Chemical properties

Ezetimibe is highly soluble in alcohols (methanol, ethanol, 1-propanol, 2-propanol, etc.) and insoluble in water.

Degradation behaviour
HPLC studies on ezetimibe under different stress conditions suggested the following degradation behaviour.
Acidic condition
The drug gradually decreased with time on heating at 80 °C in 1 M HCl by forming degradation products. The rate of hydrolysis in acid was slower as compared to that of alkali or water.
Neutral (water) condition
Upon heating the drug solution in water at 80 °C for 1 h, almost complete degradation of the drug was observed.
Degradation in alkali
The drug was found to be highly labile to alkaline hydrolysis. The reaction in 0.1 M NaOH at 80 °C was so fast that whole of the drug was degraded in 0 min. Subsequently, studies were performed in 0.01 M NaOH at 40 °C and complete degradation of the drug was observed in 4 h.
Oxidative conditions
The drug was stable to hydrogen peroxide (3 and 20%) at room temperature.
Photolytic conditions
No major degradation product was observed after exposure of drug solution in 1 M HCl to sunlight for 2 d, only minor degradation products were formed. The nature of degradation in light and dark was found to be similar, indicating that light had no effect on the degradation of the drug in acid. On the other hand, the samples in water degraded under sunlight for 2 d. Corresponding rate of degradation in dark was much slower.
Solid-state study
The solid-state studies showed that ezetimibe was stable to the effect of temperature. When the drug powder was exposed to dry heat at 50 °C for 45 d and at 60°C for 7 ◦d, no decomposition of the drug was seen.

Synthesis

The key to the construction of this compound involves formation of an azetidone. Imine formation between p-benzyloxybenzaldehyde and p-fluoroaniline provides one of the required reactants. This compound is then treated with the depicted acid chloride in the presence of triethylamine. In all likelihood, this first dehydrohalogenates under reaction conditions to form the substituted ketene. The transient intermediate reacts with the imine in a 2 + 2 cycloaddition to afford a four-membered ring. The reaction proceeds to give the trans isomer almost exclusively. The ester group is then hydrolyzed by means of lithium hydroxide. Condensation with the zinc reagent formed in situ from p-fluoromagnesium bromide and zinc chloride affords the ketone. The carbonyl group is then reduced with diborane to afford the alcohol. Removal of the benzyl protecting group by hydrogenolysis over palladium finally affords ezetimibe.

Ezetimibe rxn.png

Vaccaro, W; Sher, Rosy; Davis, Harry R (1998). "Carboxy-substituted 2-azetidinones as cholesterol absorption inhibitors". Bioorganic & Medicinal Chemistry Letters 8 (3): 319–22. doi:10.1016/S0960-894X(98)00009-2. PMID 9871677.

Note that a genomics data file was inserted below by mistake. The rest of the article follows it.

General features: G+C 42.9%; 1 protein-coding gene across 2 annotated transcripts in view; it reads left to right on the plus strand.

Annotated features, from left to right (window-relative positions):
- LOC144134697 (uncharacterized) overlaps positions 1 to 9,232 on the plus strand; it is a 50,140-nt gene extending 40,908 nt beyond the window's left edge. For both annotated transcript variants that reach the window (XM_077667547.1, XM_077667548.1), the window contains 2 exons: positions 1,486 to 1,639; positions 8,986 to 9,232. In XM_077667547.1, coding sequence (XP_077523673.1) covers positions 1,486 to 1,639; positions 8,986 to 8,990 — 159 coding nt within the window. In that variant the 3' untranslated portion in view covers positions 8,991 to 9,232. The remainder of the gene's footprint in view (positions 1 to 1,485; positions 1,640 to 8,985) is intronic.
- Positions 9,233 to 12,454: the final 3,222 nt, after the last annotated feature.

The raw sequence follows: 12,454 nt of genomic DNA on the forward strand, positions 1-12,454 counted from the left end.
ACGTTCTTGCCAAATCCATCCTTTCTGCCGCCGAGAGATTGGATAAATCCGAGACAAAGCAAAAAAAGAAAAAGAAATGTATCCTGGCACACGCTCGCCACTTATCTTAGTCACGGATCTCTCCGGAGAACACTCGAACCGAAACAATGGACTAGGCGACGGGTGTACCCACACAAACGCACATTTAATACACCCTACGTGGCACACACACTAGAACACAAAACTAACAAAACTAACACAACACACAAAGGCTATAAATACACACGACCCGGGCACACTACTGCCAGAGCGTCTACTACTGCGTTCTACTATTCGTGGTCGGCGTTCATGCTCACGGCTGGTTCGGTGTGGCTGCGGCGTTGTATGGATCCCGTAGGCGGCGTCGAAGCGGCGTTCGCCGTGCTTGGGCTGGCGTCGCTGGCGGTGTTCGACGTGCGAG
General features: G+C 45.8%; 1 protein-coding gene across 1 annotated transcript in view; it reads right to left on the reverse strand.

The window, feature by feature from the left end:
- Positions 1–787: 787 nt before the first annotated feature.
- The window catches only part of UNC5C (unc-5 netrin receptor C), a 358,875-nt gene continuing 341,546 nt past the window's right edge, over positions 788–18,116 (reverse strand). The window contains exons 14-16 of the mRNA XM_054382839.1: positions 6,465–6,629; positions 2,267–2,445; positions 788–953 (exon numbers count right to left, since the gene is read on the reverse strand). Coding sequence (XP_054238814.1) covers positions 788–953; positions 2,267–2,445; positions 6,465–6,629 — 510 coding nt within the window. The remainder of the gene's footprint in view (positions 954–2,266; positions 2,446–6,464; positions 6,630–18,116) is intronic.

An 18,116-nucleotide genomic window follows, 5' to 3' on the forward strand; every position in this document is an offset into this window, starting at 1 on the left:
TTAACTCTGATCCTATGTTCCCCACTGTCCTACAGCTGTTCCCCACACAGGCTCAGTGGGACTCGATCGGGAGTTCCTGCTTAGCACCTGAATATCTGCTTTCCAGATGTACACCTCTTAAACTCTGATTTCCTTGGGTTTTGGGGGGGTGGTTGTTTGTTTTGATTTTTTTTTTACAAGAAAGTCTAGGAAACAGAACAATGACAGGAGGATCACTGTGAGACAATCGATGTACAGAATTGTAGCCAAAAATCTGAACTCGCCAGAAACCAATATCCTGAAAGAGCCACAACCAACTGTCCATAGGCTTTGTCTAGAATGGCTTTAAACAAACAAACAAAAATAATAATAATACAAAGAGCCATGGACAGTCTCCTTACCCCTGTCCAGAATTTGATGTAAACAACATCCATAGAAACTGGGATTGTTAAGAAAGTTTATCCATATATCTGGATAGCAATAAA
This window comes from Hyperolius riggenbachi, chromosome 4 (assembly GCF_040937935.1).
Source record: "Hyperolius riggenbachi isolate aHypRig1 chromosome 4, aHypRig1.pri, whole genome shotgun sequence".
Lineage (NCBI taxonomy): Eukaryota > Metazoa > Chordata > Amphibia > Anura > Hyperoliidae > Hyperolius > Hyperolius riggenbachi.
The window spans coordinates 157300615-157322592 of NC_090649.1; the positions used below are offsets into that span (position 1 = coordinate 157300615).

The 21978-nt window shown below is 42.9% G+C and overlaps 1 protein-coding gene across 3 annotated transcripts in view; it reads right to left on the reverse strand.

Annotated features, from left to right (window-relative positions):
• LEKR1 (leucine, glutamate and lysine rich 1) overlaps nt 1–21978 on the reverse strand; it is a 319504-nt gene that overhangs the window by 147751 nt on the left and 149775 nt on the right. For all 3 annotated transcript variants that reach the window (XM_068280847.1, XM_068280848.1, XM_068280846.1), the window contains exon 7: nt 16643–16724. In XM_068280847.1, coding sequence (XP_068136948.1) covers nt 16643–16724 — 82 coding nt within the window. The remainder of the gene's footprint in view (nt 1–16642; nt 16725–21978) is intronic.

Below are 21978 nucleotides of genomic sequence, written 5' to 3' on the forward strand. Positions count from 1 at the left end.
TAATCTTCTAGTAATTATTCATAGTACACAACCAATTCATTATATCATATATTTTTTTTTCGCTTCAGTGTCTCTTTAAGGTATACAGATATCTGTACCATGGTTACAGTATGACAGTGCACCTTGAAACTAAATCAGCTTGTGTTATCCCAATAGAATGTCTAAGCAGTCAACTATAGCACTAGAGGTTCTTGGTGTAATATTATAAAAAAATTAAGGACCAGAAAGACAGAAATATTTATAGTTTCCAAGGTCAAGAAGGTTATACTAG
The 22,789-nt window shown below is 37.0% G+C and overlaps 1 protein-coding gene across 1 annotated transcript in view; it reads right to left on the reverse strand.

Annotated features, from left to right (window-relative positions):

See also

References

  1. ^ Mitka M (May 2008). "Cholesterol drug controversy continues". JAMA 299 (19): 2266. doi:10.1001/jama.299.19.2266. PMID 18492963. 
  2. ^ a b Taylor A.J., Villnes T.C., Stanek E.J., et al. (26 November 2009). Extended-Release Niacin or Ezetimibe and Carotid Intima-Media Thickness. 361. 2113–22. doi:10.1056/NEJMoa0907569. PMID 19915217. http://content.nejm.org/cgi/content/full/NEJMoa0907569. 
  3. ^ , http://guidance.nice.org.uk/TA132 
  4. ^ Garcia-Calvo M, Lisnock J, Bull HG, Hawes BE, Burnett DA, Braun MP, et al. The target of ezetimibe is Niemann-Pick C1-Like 1 (NPC1L1). Proc Natl Acad Sci U S A 2005;102(23):8132-7. PMID 15928087
  5. ^ Temel, Ryan E., Tang, Weiqing, Ma, Yinyan, Rudel, Lawrence L., Willingham, Mark C., Ioannou, Yiannis A., Davies, Joanna P., Nilsson, Lisa-Mari, Yu, Liqing. Hepatic Niemann-Pick C1-like 1 regulates biliary cholesterol concentration and is a target of ezetimibe J. Clin. Invest. 2007 0: JCI30060
  6. ^ DiPiro JT, Talbert RL, Yee GC, Marzke GR, Wells BG, Posey LM, editors. Pharmacotherapy:a pathophysiologic approach. 7th ed. New York: The McGraw-Hill Companies, Inc.; 2008.
  7. ^ a b Rossi S, editor. Australian Medicines Handbook 2006. Adelaide: Australian Medicines Handbook; 2006. ISBN 0-9757919-2-3
  8. ^ http://www.hc-sc.gc.ca/dhp-mps/medeff/advisories-avis/public/_2005/ezetrol_pa-ap-eng.php
  9. ^ http://www.bnf.org/bnf/bnf/current/128035.htm?q="ezetimibe"#_hit
  10. ^ Singer, Natasha (November 15, 2009). "Study Raises Questions About Cholesterol Drug's Benefit". The New York Times. http://www.nytimes.com/2009/11/16/health/research/16heart.html. Retrieved November 16, 2009. 
  11. ^ Berenson, A (2008-01-14). "Drug Has No Benefit in Trial, Makers Say". NY Times. http://www.nytimes.com/2008/01/14/business/14cnd-drug.html?em&ex=1200459600&en=fe4f047fcd65a68e&ei=5070. Retrieved 2008-01-14. 
  12. ^ "ACC Statement on ENHANCE Trial". ACC. 2008-01-15. http://acc.org/enhance.htm. Retrieved 2008-02-04. 
  13. ^ Kastelein JJP, Akdim F, Stroes ESG, Zwinderman AH, Bots ML, Stalenhoef AFH, et al. Simvastatin with or without ezetimibe in familial hypercholesterolemia. The New England Journal of Medicine: 2008; 358(14) 1431-1443.
  14. ^ Brown BG, Taylor AJ. Does ENHANCE diminish confidence in lowering LDL or in ezetimibe? New England Journal of Medicine: 2005; 358: 1504-1547.
  15. ^ Carey, J (2008-03-31). "A Weak Prognosis for Vytorin and Zetia". Business Week. http://www.businessweek.com/bwdaily/dnflash/content/mar2008/db20080331_704360.htm?. Retrieved 2008-04-01. 
  16. ^ http://www.pjonline.com/news/ezetimibe_and_simvastatin_combination_therapy_more_effective_than_atorvastatin_and_rosuvastati

External links